January 06

Rabbi Zalman Shachter-Shalomi

A parable on the state of the Jewish mythic world after my hard drive crashed

My hard drive and motherboard crashed. If you have experienced this breakdown of the extension of your memory, these tools which hold your information, you can feel with me how the invisible means of support of the cyber-world can be suddenly taken from you. This can give one a moment of computer-related depression -- and a grieving for the now-forever-lost files you failed to back up. And as you remember what you have lost, you want to do what you can to restore everything to the status quo ante quem so that your life may continue uninterrupted. And some of us try to do just that.

But imagine you had an old version of Windows, or DOS, or system 6 Mac, and now as you consider the restoration you can already get a Pentium motherboard, a faster netsurfing modem, and the latest edition of Windows XP, or Mac OS X. In fact you are not merely restoring everything as it was before. You are building a new and broader - even better - platform for your information base.

At the same time, you want to be sure that the new system can handle the old software applications, which you need to re-establish so that the backups will work back in. In other words, your new system has to be downward compatible while being the best you can get together at this time.

In the dimension of time, the workaholic in me is devastated. The frustration and sadness over all the lost data blocks everything but frantic casting about to get it all fixed. But now Shabbat comes and for the next 24 hours, I can’t do very much and I must shift. So as I awaken to dimensions of time beyond the workplace, I can see my weekday calamity in a larger field. Entering in to the world of the Mashal Haqadmoni, the Primal Myth, I begin musing on Jewish History, on the mythic dimensions that hold our world together, and begin to move from Mashal to Nimshal, parable to meaning. Now it seems to me that this has something to do with the process of Tikkun Olam and renewal. To permit a pun, the digital world of the computer became for me a great analogue.

* * *

My first computer, with the awesome memory of 36 K and a cassette tape drive to save the data, was a revelation for me. Now, word processing software had the power to take the written Torah of paper and ink and make it flexible -- soft-ware -- as if it were Oral Torah. The mind of the computer freed me from the fundamentalism of the script once written. Once, working with paper meant a messier page for every round of editing. Now, each time I corrected copy on that primitive word processor it looked cleaner and better than before.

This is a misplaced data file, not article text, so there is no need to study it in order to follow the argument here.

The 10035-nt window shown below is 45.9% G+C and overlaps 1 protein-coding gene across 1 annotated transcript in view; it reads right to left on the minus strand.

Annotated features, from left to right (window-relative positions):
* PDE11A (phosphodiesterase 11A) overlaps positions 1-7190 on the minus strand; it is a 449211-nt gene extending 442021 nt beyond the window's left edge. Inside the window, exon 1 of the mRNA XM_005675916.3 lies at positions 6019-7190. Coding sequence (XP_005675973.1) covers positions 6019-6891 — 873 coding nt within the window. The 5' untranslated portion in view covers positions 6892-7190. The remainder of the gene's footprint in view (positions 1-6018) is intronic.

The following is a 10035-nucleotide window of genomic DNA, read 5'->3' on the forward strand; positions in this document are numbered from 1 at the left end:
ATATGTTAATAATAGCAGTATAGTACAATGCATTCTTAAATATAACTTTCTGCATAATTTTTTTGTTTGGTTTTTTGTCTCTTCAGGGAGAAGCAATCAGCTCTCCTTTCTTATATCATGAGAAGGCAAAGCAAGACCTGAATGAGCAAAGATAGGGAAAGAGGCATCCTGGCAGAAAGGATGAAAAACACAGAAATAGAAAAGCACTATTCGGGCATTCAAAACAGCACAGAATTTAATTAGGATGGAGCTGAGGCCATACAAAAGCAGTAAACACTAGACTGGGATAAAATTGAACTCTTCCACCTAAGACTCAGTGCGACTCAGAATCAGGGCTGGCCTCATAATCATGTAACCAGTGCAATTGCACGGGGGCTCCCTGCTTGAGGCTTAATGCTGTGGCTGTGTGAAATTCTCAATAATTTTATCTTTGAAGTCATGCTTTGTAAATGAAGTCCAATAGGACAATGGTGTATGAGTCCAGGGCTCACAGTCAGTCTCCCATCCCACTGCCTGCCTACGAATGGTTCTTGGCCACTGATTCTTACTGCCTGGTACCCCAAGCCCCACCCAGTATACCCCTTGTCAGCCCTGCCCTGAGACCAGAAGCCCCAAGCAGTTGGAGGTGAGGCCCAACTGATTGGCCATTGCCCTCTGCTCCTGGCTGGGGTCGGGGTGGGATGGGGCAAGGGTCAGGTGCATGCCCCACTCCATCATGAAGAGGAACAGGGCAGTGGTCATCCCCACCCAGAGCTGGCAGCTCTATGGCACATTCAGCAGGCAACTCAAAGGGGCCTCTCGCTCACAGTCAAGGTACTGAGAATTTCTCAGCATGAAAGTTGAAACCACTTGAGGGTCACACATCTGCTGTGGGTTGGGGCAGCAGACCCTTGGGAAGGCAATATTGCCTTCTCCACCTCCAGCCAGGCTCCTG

The came my experience with an Apple II+, and PRODOS. Now I could put in more memory and cards that could do all sorts of things I never could do before. I could now use peripherals that had formerly been out of bounds. My capacity for data -- da'at -- would be larger than before. But taking the files from my old 36 K Exidy Sorcerer (that was its name) was not easy. Emulation was cumbersome since the file formats were not compatible. Eventually I succeeded, although emulation is never an exact replica.

I see the aptly-named Sorcerer as an analog for pre-patriarchal Judaism -- what we used to call paganism: Chaldean, Egyptian and Canaanite religion. With Abraham and Moses we got to Apple's PRODOS. Many programs that worked before were incompatible with ours. With others, the work of emulation caused the new computer to crash. The deeds of the land of Egypt which you have left, and those of the land of Canaan which you are about to enter -- these you are not to do.

Eventually, however, PRODOS also became obsolete. It couldn't handle the new applications coming from Greece and Rome, with their graphical user interfaces and, of course, the mouse. Even before the crash of the Second Temple, the old Sadducean PRODOS had become corrupted, and suddenly there was a new system on the block: MS-DOS, the Pharisaic OS now locked in a Kulturkampf for who would control the shared and common standard. The end or co-option of the line of priests (Jobs and Wozniak) ensured that the Pharisees would prevail.

Who could resist the lure of MS-DOS -- Emmes-Dos (Emmet Dat in Sephardic pronunciation), truth and religion? Once learned, it proved much more flexible than either the Exidy’s CPM or Apple’s PRODOS. New manipulations of text and data as well as communication were now possible, and da'at was more portable than before. At the same time, the lingo was neither intuitive or accessible. This was the Talmudic era of my computer life, the time of the rabbinic hegemony, and now there were things I never could do myself. I needed a maven, a meivin, someone who understands -- in short, a computer rabbi, to steer me through the shoals of error messages. The Halakhah of the software incompatibilities that froze my computer had to have its dairy and meat separated. I needed a virus detector to keep my drive - the bayit of my bytes -- kosher. And every year, at least twice - before Rosh Hashanah and before Pesach -- I needed to delete old obsolete files and clean up my drives.

Top image: Pamela Silver, Looking at the World
Lower image: Pamela Silver, Temple
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